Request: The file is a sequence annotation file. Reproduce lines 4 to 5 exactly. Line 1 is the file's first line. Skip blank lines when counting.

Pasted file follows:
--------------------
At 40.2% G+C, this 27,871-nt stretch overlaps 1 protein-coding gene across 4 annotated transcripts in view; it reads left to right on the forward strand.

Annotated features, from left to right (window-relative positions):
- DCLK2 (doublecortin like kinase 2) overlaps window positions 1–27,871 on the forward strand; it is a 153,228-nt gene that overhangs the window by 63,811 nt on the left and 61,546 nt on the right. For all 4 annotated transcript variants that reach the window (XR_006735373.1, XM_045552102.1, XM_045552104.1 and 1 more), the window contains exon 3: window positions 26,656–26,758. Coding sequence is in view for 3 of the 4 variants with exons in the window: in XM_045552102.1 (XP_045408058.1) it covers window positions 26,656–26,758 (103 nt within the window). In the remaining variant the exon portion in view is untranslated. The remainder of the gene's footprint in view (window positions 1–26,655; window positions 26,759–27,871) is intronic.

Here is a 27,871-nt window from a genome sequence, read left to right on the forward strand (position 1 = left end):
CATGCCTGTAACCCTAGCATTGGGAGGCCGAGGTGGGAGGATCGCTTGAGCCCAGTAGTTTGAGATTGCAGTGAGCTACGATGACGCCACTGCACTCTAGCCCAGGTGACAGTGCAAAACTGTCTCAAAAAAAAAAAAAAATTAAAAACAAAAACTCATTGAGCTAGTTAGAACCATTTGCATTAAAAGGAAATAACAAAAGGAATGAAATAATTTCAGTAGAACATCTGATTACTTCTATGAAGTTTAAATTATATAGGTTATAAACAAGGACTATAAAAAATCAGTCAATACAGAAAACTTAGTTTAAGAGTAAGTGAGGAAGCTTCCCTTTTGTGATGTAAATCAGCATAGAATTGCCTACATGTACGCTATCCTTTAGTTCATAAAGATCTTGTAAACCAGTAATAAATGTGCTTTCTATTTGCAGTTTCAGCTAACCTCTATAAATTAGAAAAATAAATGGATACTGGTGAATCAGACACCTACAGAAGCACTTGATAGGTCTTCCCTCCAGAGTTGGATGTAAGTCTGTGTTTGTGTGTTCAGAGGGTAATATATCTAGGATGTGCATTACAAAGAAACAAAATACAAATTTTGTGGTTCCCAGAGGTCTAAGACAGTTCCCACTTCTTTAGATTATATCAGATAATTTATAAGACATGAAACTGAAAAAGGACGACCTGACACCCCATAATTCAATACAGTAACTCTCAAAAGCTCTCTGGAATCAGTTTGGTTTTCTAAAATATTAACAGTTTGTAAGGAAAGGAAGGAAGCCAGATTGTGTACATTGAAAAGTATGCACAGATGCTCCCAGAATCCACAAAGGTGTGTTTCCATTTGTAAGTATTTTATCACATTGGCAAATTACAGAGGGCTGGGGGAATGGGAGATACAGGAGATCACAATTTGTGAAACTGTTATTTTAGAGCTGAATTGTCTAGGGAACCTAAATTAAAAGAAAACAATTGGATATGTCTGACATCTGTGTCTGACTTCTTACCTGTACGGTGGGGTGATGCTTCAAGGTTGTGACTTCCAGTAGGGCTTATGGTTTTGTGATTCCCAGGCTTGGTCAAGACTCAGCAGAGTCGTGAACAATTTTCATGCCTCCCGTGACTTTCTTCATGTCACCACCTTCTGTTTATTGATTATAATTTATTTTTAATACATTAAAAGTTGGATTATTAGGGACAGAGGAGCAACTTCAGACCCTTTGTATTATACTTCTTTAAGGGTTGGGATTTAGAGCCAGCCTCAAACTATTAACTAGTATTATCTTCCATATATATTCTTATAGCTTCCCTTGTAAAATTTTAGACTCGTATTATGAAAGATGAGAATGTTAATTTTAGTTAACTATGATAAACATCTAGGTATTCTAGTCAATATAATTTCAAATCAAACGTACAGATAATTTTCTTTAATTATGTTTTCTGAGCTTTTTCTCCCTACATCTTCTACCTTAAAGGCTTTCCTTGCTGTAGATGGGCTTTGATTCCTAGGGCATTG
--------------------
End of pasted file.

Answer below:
Here is a 27,871-nt window from a genome sequence, read left to right on the forward strand (position 1 = left end):
CATGCCTGTAACCCTAGCATTGGGAGGCCGAGGTGGGAGGATCGCTTGAGCCCAGTAGTTTGAGATTGCAGTGAGCTACGATGACGCCACTGCACTCTAGCCCAGGTGACAGTGCAAAACTGTCTCAAAAAAAAAAAAAAATTAAAAACAAAAACTCATTGAGCTAGTTAGAACCATTTGCATTAAAAGGAAATAACAAAAGGAATGAAATAATTTCAGTAGAACATCTGATTACTTCTATGAAGTTTAAATTATATAGGTTATAAACAAGGACTATAAAAAATCAGTCAATACAGAAAACTTAGTTTAAGAGTAAGTGAGGAAGCTTCCCTTTTGTGATGTAAATCAGCATAGAATTGCCTACATGTACGCTATCCTTTAGTTCATAAAGATCTTGTAAACCAGTAATAAATGTGCTTTCTATTTGCAGTTTCAGCTAACCTCTATAAATTAGAAAAATAAATGGATACTGGTGAATCAGACACCTACAGAAGCACTTGATAGGTCTTCCCTCCAGAGTTGGATGTAAGTCTGTGTTTGTGTGTTCAGAGGGTAATATATCTAGGATGTGCATTACAAAGAAACAAAATACAAATTTTGTGGTTCCCAGAGGTCTAAGACAGTTCCCACTTCTTTAGATTATATCAGATAATTTATAAGACATGAAACTGAAAAAGGACGACCTGACACCCCATAATTCAATACAGTAACTCTCAAAAGCTCTCTGGAATCAGTTTGGTTTTCTAAAATATTAACAGTTTGTAAGGAAAGGAAGGAAGCCAGATTGTGTACATTGAAAAGTATGCACAGATGCTCCCAGAATCCACAAAGGTGTGTTTCCATTTGTAAGTATTTTATCACATTGGCAAATTACAGAGGGCTGGGGGAATGGGAGATACAGGAGATCACAATTTGTGAAACTGTTATTTTAGAGCTGAATTGTCTAGGGAACCTAAATTAAAAGAAAACAATTGGATATGTCTGACATCTGTGTCTGACTTCTTACCTGTACGGTGGGGTGATGCTTCAAGGTTGTGACTTCCAGTAGGGCTTATGGTTTTGTGATTCCCAGGCTTGGTCAAGACTCAGCAGAGTCGTGAACAATTTTCATGCCTCCCGTGACTTTCTTCATGTCACCACCTTCTGTTTATTGATTATAATTTATTTTTAATACATTAAAAGTTGGATTATTAGGGACAGAGGAGCAACTTCAGACCCTTTGTATTATACTTCTTTAAGGGTTGGGATTTAGAGCCAGCCTCAAACTATTAACTAGTATTATCTTCCATATATATTCTTATAGCTTCCCTTGTAAAATTTTAGACTCGTATTATGAAAGATGAGAATGTTAATTTTAGTTAACTATGATAAACATCTAGGTATTCTAGTCAATATAATTTCAAATCAAACGTACAGATAATTTTCTTTAATTATGTTTTCTGAGCTTTTTCTCCCTACATCTTCTACCTTAAAGGCTTTCCTTGCTGTAGATGGGCTTTGATTCCTAGGGCATTG